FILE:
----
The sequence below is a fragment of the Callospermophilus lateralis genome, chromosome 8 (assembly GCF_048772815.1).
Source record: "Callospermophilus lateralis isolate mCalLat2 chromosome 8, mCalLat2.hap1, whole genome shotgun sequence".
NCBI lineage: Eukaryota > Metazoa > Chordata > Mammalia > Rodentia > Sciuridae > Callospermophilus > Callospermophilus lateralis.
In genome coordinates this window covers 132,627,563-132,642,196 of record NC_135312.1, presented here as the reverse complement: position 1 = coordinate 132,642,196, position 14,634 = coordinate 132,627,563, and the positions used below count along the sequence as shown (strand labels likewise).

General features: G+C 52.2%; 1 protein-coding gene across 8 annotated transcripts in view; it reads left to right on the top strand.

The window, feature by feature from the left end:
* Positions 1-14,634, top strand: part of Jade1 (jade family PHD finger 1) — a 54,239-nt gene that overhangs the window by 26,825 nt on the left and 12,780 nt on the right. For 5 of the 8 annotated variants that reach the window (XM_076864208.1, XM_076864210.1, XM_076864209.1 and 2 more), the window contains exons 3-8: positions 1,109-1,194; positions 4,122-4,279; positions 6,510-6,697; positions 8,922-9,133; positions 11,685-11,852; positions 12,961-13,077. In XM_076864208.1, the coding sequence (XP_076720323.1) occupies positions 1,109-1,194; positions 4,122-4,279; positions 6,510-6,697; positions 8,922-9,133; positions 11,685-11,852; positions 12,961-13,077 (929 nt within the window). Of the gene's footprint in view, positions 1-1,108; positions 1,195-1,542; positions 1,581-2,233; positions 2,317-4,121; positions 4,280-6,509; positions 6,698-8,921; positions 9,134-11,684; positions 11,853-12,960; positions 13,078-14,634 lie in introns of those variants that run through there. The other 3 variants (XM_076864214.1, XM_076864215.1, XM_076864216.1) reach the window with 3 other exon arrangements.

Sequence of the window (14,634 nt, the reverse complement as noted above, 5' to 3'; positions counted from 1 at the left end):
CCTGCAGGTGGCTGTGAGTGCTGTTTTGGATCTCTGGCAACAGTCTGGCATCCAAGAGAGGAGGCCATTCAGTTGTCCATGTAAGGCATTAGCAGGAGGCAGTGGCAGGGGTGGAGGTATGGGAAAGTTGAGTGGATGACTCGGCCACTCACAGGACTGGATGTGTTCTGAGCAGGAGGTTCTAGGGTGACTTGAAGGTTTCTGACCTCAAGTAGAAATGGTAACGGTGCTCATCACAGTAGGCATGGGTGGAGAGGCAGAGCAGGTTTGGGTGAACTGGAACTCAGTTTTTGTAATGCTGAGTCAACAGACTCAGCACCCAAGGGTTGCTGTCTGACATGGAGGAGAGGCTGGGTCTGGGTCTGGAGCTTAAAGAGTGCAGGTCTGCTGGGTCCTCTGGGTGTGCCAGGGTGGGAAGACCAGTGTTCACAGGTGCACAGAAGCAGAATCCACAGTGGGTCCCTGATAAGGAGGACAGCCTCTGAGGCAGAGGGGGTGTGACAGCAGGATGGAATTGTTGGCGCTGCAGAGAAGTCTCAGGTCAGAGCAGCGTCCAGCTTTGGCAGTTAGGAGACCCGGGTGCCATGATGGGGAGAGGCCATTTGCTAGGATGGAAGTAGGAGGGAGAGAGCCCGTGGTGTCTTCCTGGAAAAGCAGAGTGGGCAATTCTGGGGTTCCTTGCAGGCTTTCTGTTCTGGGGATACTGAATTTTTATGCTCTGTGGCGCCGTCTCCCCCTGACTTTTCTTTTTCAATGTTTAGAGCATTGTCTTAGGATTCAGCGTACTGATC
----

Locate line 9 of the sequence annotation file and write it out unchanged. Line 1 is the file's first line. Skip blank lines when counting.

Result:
CCTGCAGGTGGCTGTGAGTGCTGTTTTGGATCTCTGGCAACAGTCTGGCATCCAAGAGAGGAGGCCATTCAGTTGTCCATGTAAGGCATTAGCAGGAGGCAGTGGCAGGGGTGGAGGTATGGGAAAGTTGAGTGGATGACTCGGCCACTCACAGGACTGGATGTGTTCTGAGCAGGAGGTTCTAGGGTGACTTGAAGGTTTCTGACCTCAAGTAGAAATGGTAACGGTGCTCATCACAGTAGGCATGGGTGGAGAGGCAGAGCAGGTTTGGGTGAACTGGAACTCAGTTTTTGTAATGCTGAGTCAACAGACTCAGCACCCAAGGGTTGCTGTCTGACATGGAGGAGAGGCTGGGTCTGGGTCTGGAGCTTAAAGAGTGCAGGTCTGCTGGGTCCTCTGGGTGTGCCAGGGTGGGAAGACCAGTGTTCACAGGTGCACAGAAGCAGAATCCACAGTGGGTCCCTGATAAGGAGGACAGCCTCTGAGGCAGAGGGGGTGTGACAGCAGGATGGAATTGTTGGCGCTGCAGAGAAGTCTCAGGTCAGAGCAGCGTCCAGCTTTGGCAGTTAGGAGACCCGGGTGCCATGATGGGGAGAGGCCATTTGCTAGGATGGAAGTAGGAGGGAGAGAGCCCGTGGTGTCTTCCTGGAAAAGCAGAGTGGGCAATTCTGGGGTTCCTTGCAGGCTTTCTGTTCTGGGGATACTGAATTTTTATGCTCTGTGGCGCCGTCTCCCCCTGACTTTTCTTTTTCAATGTTTAGAGCATTGTCTTAGGATTCAGCGTACTGATC